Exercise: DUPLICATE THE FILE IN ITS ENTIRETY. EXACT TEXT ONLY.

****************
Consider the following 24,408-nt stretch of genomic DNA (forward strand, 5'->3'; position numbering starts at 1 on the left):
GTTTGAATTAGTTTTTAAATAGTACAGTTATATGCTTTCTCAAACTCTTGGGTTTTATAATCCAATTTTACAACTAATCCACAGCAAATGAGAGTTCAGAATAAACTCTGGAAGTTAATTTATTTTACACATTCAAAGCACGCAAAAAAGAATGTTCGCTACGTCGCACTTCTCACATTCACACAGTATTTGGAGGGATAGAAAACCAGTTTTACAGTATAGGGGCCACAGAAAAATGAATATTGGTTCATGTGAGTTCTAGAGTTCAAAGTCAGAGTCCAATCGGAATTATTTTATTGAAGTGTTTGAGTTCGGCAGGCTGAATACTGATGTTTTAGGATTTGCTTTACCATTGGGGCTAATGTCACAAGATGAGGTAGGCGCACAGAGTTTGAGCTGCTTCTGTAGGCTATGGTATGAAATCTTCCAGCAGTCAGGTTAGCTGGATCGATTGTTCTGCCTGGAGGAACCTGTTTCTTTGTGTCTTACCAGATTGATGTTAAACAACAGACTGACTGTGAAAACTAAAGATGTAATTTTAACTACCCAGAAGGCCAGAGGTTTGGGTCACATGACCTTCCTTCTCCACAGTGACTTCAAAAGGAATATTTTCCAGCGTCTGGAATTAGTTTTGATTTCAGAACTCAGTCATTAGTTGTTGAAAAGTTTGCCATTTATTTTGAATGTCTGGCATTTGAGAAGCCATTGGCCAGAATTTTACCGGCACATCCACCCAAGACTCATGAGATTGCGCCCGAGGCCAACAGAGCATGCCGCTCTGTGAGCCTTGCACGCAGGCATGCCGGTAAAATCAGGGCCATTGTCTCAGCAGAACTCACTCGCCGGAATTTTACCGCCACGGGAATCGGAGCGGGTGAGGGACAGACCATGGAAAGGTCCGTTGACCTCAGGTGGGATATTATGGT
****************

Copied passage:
Consider the following 24,408-nt stretch of genomic DNA (forward strand, 5'->3'; position numbering starts at 1 on the left):
GTTTGAATTAGTTTTTAAATAGTACAGTTATATGCTTTCTCAAACTCTTGGGTTTTATAATCCAATTTTACAACTAATCCACAGCAAATGAGAGTTCAGAATAAACTCTGGAAGTTAATTTATTTTACACATTCAAAGCACGCAAAAAAGAATGTTCGCTACGTCGCACTTCTCACATTCACACAGTATTTGGAGGGATAGAAAACCAGTTTTACAGTATAGGGGCCACAGAAAAATGAATATTGGTTCATGTGAGTTCTAGAGTTCAAAGTCAGAGTCCAATCGGAATTATTTTATTGAAGTGTTTGAGTTCGGCAGGCTGAATACTGATGTTTTAGGATTTGCTTTACCATTGGGGCTAATGTCACAAGATGAGGTAGGCGCACAGAGTTTGAGCTGCTTCTGTAGGCTATGGTATGAAATCTTCCAGCAGTCAGGTTAGCTGGATCGATTGTTCTGCCTGGAGGAACCTGTTTCTTTGTGTCTTACCAGATTGATGTTAAACAACAGACTGACTGTGAAAACTAAAGATGTAATTTTAACTACCCAGAAGGCCAGAGGTTTGGGTCACATGACCTTCCTTCTCCACAGTGACTTCAAAAGGAATATTTTCCAGCGTCTGGAATTAGTTTTGATTTCAGAACTCAGTCATTAGTTGTTGAAAAGTTTGCCATTTATTTTGAATGTCTGGCATTTGAGAAGCCATTGGCCAGAATTTTACCGGCACATCCACCCAAGACTCATGAGATTGCGCCCGAGGCCAACAGAGCATGCCGCTCTGTGAGCCTTGCACGCAGGCATGCCGGTAAAATCAGGGCCATTGTCTCAGCAGAACTCACTCGCCGGAATTTTACCGCCACGGGAATCGGAGCGGGTGAGGGACAGACCATGGAAAGGTCCGTTGACCTCAGGTGGGATATTATGGT